Genomics scheme 'reliability' ratings is set to rise
Influx of new DNA samples will boost star ratings' data
Published 21/10/2015 | 02:30
The reliability of the Beef Genomic scheme's star ratings could jump by a third by the end of next year as DNA samples for thousands of farms begin flooding into ICBF.
The early indications from research suggest that the reliability of the current star ratings is predicted to be just over 40pc for genomically-tested animals, but even this is twice the reliability of traditional pedigree records for many beef animals.
The reliability of the rankings that will determine whether farmers get paid in the new Beef Data and Genomics Programme (BDGP) was just one of the many topics that were aired during the Department of Agriculture's information meetings that started last week.
However, geneticists have insisted that the only way to get greater reliability into beef breeding rankings is through greater involvement by farmers in schemes such as the BDGP.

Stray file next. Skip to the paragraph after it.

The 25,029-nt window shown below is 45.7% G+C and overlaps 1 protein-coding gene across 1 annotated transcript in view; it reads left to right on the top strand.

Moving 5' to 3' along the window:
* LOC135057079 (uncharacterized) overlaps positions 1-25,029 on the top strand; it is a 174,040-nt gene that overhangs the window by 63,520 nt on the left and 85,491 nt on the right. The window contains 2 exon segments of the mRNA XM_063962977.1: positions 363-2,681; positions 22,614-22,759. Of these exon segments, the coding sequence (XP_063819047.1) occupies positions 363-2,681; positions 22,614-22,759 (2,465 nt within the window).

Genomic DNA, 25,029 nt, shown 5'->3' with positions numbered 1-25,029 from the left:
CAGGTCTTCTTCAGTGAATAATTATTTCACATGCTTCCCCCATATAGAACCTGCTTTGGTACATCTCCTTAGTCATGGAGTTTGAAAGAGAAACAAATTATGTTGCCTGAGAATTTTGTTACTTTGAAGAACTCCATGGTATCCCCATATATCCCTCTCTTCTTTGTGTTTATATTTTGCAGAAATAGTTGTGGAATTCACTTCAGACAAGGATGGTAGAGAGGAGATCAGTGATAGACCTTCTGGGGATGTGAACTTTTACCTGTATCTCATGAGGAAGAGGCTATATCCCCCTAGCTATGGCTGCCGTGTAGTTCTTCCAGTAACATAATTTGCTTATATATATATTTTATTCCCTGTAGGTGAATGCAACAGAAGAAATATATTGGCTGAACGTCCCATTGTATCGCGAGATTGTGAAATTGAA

"With the beef cattle that were initially genotyped, it appears that reliabilities of around 43-45pc are being achieved," said Teagasc geneticist, Donagh Berry at the National Beef Conference. Even with the numbers genotyped rising to 100,000 last year, Dr Berry doesn't expect the reliabilities to rise much more than 2-3pc for this year.
"The reliability for the dairy increased by 10 percentage units as more animals were included in the reference population and the same will happen in beef so hopefully 55-58pc reliability will be achieved by the end of 2016," he added.
Dairy evaluations were always more reliable due to the amount of data that was available, with dairy cow evaluations before DNA testing typically coming in at 32pc reliability. This contrasts with the 25pc reliability associated with many beef bulls, and just 20pc or less for beef cows prior to DNA analysis. The reliabilities for animals without any recorded sire will be less than 10pc.
Despite being hailed as an "innovative programme that will revolutionise" beef breeding, farmers are still concerned about the rules surrounding the BDGP, especially the length of time they're tied into the new scheme.